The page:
- Apollo’s findings also indicate that the median age of breast cancer incidence among Indian women is almost a decade earlier than in western countries
- The findings are based on data from Apollo health screenings over the past five years, between 2018 and 2023
National, 20 October 2023: Apollo, the world’s largest integrated healthcare provider, has uncovered a significant shift in breast cancer trends among Indian women. Apollo’s data shows that breast cancer incidence is getting younger. Analysing close to 150,000 screenings over the past five years, Apollo finds that over 25% of breast cancer diagnosis were in women less than 40 years of age. In addition to this, the data also showed that the median age of breast cancer incidence among Indian women is almost ten years earlier than western countries like the USA and UK. This highlights a critical need for increasing awareness and early intervention through screening and diagnosis among Indian women.
Key findings from screenings at Apollo:
- Earlier Onset of Breast Cancer: A striking 25% of breast cancer cases among Indian women occurred at the age of 39 years or less. The recorded minimum age at the time of breast cancer diagnosis is 23 years.
- Consistent Average Age: Apollo’s data consistently indicated breast cancer diagnosis among Indian women is at an average age of 53 years, notably lower than the median age of 62 years in western countries like the USA and UK.
- Median Age (2018-2023): 53 years
- Median Age (2018-2021): 53 years
- Median Age (Jan 2022 – Aug 2023): 52 years
- Significant Positive Predictive Value: A notable 23% screened with Mammography were found to have some abnormality and underwent further evaluation with histopathology. 11.2% of these were diagnosed with breast cancer.
Commenting on this, Dr Sathya Sriram, CEO – Preventive Health, Apollo, said, “Global guidelines have advocated for initiating regular breast cancer screening at the age of 40 years. However, the evolving landscape and these findings necessitates a re-evaluation of these guidelines, especially for Indian women. The misconception that cancer is an improbable cause of health issues in younger age groups often results in delayed diagnoses, potentially leading to missed opportunities for early intervention, better outcomes and survival rates. I urge women across the nation to prioritize timely screenings and also encourage physicians to personalise their recommendation to patients, especially if they have a family history of cancer.”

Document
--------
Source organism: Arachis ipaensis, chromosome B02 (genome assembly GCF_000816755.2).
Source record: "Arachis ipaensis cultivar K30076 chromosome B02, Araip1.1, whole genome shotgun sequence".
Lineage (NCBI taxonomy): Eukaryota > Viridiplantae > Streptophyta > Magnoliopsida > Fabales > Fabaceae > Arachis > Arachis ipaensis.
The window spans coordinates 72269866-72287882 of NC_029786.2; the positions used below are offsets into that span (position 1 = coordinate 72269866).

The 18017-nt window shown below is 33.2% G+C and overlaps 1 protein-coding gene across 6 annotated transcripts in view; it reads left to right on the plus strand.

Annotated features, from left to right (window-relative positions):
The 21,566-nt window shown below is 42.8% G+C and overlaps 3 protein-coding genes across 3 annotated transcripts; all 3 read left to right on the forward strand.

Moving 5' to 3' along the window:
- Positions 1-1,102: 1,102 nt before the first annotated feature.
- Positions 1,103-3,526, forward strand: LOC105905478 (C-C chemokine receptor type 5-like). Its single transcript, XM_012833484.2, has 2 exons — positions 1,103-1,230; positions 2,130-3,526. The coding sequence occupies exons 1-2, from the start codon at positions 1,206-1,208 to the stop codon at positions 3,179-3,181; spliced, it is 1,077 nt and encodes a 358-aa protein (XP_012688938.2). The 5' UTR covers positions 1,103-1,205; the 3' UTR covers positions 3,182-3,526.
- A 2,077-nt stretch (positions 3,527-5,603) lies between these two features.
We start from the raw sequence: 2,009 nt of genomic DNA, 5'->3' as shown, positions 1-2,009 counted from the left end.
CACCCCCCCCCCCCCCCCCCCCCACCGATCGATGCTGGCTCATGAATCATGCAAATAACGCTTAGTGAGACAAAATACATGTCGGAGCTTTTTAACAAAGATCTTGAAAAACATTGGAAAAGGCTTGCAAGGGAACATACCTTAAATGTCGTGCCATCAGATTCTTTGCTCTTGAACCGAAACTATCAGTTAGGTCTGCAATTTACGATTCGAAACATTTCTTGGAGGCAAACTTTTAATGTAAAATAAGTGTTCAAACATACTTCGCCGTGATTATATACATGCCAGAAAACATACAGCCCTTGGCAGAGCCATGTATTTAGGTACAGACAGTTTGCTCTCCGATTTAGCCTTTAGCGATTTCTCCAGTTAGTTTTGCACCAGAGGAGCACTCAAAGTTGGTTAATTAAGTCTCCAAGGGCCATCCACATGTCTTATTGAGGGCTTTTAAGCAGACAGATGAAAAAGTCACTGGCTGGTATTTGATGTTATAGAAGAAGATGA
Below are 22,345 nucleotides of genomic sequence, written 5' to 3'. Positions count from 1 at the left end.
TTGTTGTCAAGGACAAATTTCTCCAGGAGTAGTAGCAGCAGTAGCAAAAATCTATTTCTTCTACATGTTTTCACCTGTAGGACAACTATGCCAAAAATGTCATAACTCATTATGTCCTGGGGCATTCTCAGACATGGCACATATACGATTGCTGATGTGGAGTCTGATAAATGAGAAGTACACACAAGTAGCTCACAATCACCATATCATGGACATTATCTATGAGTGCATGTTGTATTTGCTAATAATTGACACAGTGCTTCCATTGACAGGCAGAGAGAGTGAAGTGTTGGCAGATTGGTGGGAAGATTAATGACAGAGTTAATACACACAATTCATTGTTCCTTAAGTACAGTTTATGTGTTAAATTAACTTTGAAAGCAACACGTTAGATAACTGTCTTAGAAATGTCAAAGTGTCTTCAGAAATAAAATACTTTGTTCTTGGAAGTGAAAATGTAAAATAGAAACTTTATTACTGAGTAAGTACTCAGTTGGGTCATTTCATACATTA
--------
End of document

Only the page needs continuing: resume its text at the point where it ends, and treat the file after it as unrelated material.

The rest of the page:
Dr Manjula Rao, Breast Cancer Specialist and Oncoplastic Surgeon, Apollo Proton Cancer Centre (APCC), stated, “More than sixty percent of breast cancer patients in India present in more advanced stages, with increased breast cancer-related mortality when compared to the West, which reports lower mortality rate, despite higher incidence of the disease. This highlights the relevance of public awareness and breast cancer screening, which helps in early detection. I would like to emphasize that early detection is paramount in the fight against breast cancer, and we at APCC have achieved a great level of success in treating breast cancer diagnosed in the early stages. We have accomplished breast conservation rates ~60%, and are able to de-escalate therapy as per global evidence-based guidelines, hence offering our patients superior quality of life outcomes.”
By prioritizing routine check-ups and adopting a vigilant stance toward breast health, women can be empowered to take charge of their well-being. A few measures Apollo recommends include:
- Breast self-exams every month starting at age 20 to familiarize yourself with any changes that may occur over time, including lumps, skin changes, or discharge.
- Starting at age 30, women should have an annual clinical breast exam by a doctor or a trained healthcare professional. For those under 40, a combination of tests, including a clinical exam and ultrasound, is recommended. Yearly visits to the doctor for a tailored breast health screening plan are advisable, which may also include a mammogram and MRI based on individual risk factors.
- Annual mammogram starting from the age of 40.
- Over and above, a balanced diet rich in fruits and vegetables, 150 minutes of moderate exercise per week, minimal alcohol consumption, and no tobacco consumption can play a preventive role.
- Lastly, family history can be a significant indicator of breast cancer risk. By age 25, or earlier if cancer is prevalent in your family, a full understanding of family health history should be compiled. Genetic testing is an invaluable tool for individuals with a family history of breast or ovarian cancer. Consider undergoing genetic tests like BRCA1/BRCA2 testing as early as age 25 if you fall into this high-risk category.